How did you work with Justin and the young Sydney Kowalske to create the family chemistry? What was the key behind it?
It kind of went very fast after I had a chat with Justin that we ended up being prepped. It was a few things, it was a lovely thing how it just end of snowballed. I went out to New Orleans as soon as I could because I had never been there, and I was very happy for a very long time I’ve always wanted to go there. So I went out and just kind of engrossed myself in the culture and meet local people, go out and listen to music, hear different voices, hear people talk. And then also to spend time with Sydney, our daughter. I know this now, but if you work in a film with children, especially with subjects like the ones that are in this film, it’s so important to get to know each other, for them to feel extremely safe. And for them to know what the film’s about, for you to have both profound chats with them and their parents, or to just get time to really hang.
Sydney is incredibly clever, and she understands. I think you need to get her prepped, and you of course handle or choose to … lead the conversation in a certain way. But actually the story is about children and the situation they’ve been put in.
You mentioned earlier about directors having a language, and that makes me wonder how you like to be directed.
Well, it’s funny when I say, “language,” it’s very often that good directors talk very little. It’s true! And what happens is, the best directors I work with is that you give them a take, and obviously sometimes you come prepped, but the beauty and the magic that happens when … it’s amazing, you can do a scene and suddenly when it’s right, everyone, like the boom guy, knows it was the take. Everyone just feels it. And a good director will say, “Ah, Alicia tried something new there,” and when I do it, I feel, “Something happened there. I should have followed that instinct more.” And a good director, I feel, sees that. And you just look at each other, and they look at you and you understand that they saw you were doing something, and they’ll say, “Do it again.” That is magic to me, someone who has that emotional intelligence, and has that eye, and is able to communicate or make a space where the actors get to explore and stretch whatever they have, to dare and accomplish something and not to feel scared. And then sometimes it’s the little things that make you go in a new direction.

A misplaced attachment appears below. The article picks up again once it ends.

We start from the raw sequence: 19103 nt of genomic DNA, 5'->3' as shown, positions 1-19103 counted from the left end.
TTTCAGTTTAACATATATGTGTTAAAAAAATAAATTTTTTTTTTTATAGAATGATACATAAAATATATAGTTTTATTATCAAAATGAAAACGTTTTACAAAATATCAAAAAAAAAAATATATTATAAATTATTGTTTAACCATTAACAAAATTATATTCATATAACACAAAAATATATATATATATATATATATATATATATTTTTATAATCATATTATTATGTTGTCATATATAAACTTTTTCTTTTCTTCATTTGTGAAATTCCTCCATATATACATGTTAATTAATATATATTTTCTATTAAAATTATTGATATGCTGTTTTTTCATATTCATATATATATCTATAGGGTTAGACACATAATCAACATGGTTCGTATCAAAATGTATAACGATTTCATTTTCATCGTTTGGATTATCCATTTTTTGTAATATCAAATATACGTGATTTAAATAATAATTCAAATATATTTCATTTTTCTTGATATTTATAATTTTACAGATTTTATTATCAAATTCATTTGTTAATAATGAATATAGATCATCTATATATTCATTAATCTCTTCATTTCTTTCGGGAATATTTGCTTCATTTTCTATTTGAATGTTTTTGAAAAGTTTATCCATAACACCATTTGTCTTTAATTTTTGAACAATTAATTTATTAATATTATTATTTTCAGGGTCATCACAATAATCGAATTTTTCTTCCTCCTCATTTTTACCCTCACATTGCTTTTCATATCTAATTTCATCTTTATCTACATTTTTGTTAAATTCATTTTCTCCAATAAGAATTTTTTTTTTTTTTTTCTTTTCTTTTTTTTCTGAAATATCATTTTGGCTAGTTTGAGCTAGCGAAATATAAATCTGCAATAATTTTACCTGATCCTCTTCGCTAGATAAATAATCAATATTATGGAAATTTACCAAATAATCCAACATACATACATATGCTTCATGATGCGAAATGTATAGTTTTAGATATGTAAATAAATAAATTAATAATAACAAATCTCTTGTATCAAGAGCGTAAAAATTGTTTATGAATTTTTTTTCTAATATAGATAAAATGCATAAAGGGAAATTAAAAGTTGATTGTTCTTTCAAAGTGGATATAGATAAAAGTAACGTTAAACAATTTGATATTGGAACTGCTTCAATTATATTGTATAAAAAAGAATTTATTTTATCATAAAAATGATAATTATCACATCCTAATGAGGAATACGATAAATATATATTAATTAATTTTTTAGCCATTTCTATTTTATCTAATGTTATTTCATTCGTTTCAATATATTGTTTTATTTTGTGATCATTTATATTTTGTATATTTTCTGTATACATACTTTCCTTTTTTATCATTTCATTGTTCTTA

Did you have any moments like that during your singing scene in “Blue Bayou”? It seems to require a certain kind of peace, a certain gentle air when filming.
It was good, but I didn’t see too much because I was so nervous. I had a shaking hand in that scene, which I haven’t had since I did my first English speaking day on “Anna Karenina.” And I stood up and I said, “Wow, you’re a professional! And I’m going to have my hand behind my back, and then pretend that I’m fully in control.” I was talking to myself, like Wow, you are really nervous. [laughs] I hadn’t sung in front of people like that. I did when I was a kid, but not as an adult, and not on a film. And also it’s the title of the film, and it became quite a profound scene. It became more than I thought. Because I think that, with Antonio and Kathy in the scene, with everything that just happens, it’s the place they’ve fought to be at, and at this time in the film they have had a very hard time to connect as a couple. And to communicate. And this song kind of becomes a direct way for them to connect, for her to pass on some of the feelings she has for him.